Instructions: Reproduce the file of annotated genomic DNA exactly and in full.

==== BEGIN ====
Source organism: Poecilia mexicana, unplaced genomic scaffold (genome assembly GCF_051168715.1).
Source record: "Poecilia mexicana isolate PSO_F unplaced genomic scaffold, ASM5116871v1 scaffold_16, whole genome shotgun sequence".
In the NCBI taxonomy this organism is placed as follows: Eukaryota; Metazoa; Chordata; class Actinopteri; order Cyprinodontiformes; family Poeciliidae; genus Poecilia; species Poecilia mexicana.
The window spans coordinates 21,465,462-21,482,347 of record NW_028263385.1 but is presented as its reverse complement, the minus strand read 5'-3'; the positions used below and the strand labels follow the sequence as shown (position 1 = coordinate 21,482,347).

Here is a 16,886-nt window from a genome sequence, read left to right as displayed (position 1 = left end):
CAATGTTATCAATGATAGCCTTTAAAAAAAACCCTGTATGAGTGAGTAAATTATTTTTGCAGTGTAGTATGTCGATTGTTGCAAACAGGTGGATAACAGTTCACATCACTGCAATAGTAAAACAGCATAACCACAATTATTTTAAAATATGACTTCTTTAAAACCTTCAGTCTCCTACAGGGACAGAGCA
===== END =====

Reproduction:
Source organism: Poecilia mexicana, unplaced genomic scaffold (genome assembly GCF_051168715.1).
Source record: "Poecilia mexicana isolate PSO_F unplaced genomic scaffold, ASM5116871v1 scaffold_16, whole genome shotgun sequence".
In the NCBI taxonomy this organism is placed as follows: Eukaryota; Metazoa; Chordata; class Actinopteri; order Cyprinodontiformes; family Poeciliidae; genus Poecilia; species Poecilia mexicana.
The window spans coordinates 21,465,462-21,482,347 of record NW_028263385.1 but is presented as its reverse complement, the minus strand read 5'-3'; the positions used below and the strand labels follow the sequence as shown (position 1 = coordinate 21,482,347).

Here is a 16,886-nt window from a genome sequence, read left to right as displayed (position 1 = left end):
CAATGTTATCAATGATAGCCTTTAAAAAAAACCCTGTATGAGTGAGTAAATTATTTTTGCAGTGTAGTATGTCGATTGTTGCAAACAGGTGGATAACAGTTCACATCACTGCAATAGTAAAACAGCATAACCACAATTATTTTAAAATATGACTTCTTTAAAACCTTCAGTCTCCTACAGGGACAGAGCA